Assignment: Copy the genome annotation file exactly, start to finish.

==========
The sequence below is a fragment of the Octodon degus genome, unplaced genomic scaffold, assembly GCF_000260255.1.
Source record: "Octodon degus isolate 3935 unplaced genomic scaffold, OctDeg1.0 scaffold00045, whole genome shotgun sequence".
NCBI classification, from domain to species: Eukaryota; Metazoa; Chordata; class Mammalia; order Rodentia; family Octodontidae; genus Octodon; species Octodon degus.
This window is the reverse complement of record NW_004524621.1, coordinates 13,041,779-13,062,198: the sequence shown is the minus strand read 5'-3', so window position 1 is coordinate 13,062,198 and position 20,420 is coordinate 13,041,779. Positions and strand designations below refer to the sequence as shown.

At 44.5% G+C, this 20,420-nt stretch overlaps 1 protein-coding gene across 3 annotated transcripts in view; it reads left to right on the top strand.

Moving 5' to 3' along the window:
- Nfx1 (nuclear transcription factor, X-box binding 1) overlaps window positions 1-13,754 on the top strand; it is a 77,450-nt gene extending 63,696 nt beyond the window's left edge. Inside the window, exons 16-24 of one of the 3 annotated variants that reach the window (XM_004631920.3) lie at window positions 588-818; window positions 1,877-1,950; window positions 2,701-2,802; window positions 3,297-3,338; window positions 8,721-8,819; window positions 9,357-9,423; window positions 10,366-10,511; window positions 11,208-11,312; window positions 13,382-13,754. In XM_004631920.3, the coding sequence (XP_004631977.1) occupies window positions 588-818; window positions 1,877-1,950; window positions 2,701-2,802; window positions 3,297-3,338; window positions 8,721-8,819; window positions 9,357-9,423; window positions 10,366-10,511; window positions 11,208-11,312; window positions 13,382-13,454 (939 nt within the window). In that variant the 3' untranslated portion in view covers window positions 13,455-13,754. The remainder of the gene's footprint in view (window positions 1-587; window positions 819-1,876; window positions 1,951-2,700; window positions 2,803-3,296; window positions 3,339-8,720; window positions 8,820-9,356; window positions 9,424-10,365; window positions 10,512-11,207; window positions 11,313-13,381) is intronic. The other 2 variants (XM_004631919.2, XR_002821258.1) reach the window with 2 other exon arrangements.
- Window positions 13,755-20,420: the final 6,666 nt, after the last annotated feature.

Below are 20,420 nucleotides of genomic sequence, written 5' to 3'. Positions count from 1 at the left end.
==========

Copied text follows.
The sequence below is a fragment of the Octodon degus genome, unplaced genomic scaffold, assembly GCF_000260255.1.
Source record: "Octodon degus isolate 3935 unplaced genomic scaffold, OctDeg1.0 scaffold00045, whole genome shotgun sequence".
NCBI classification, from domain to species: Eukaryota; Metazoa; Chordata; class Mammalia; order Rodentia; family Octodontidae; genus Octodon; species Octodon degus.
This window is the reverse complement of record NW_004524621.1, coordinates 13,041,779-13,062,198: the sequence shown is the minus strand read 5'-3', so window position 1 is coordinate 13,062,198 and position 20,420 is coordinate 13,041,779. Positions and strand designations below refer to the sequence as shown.

At 44.5% G+C, this 20,420-nt stretch overlaps 1 protein-coding gene across 3 annotated transcripts in view; it reads left to right on the top strand.

Moving 5' to 3' along the window:
- Nfx1 (nuclear transcription factor, X-box binding 1) overlaps window positions 1-13,754 on the top strand; it is a 77,450-nt gene extending 63,696 nt beyond the window's left edge. Inside the window, exons 16-24 of one of the 3 annotated variants that reach the window (XM_004631920.3) lie at window positions 588-818; window positions 1,877-1,950; window positions 2,701-2,802; window positions 3,297-3,338; window positions 8,721-8,819; window positions 9,357-9,423; window positions 10,366-10,511; window positions 11,208-11,312; window positions 13,382-13,754. In XM_004631920.3, the coding sequence (XP_004631977.1) occupies window positions 588-818; window positions 1,877-1,950; window positions 2,701-2,802; window positions 3,297-3,338; window positions 8,721-8,819; window positions 9,357-9,423; window positions 10,366-10,511; window positions 11,208-11,312; window positions 13,382-13,454 (939 nt within the window). In that variant the 3' untranslated portion in view covers window positions 13,455-13,754. The remainder of the gene's footprint in view (window positions 1-587; window positions 819-1,876; window positions 1,951-2,700; window positions 2,803-3,296; window positions 3,339-8,720; window positions 8,820-9,356; window positions 9,424-10,365; window positions 10,512-11,207; window positions 11,313-13,381) is intronic. The other 2 variants (XM_004631919.2, XR_002821258.1) reach the window with 2 other exon arrangements.
- Window positions 13,755-20,420: the final 6,666 nt, after the last annotated feature.

Below are 20,420 nucleotides of genomic sequence, written 5' to 3'. Positions count from 1 at the left end.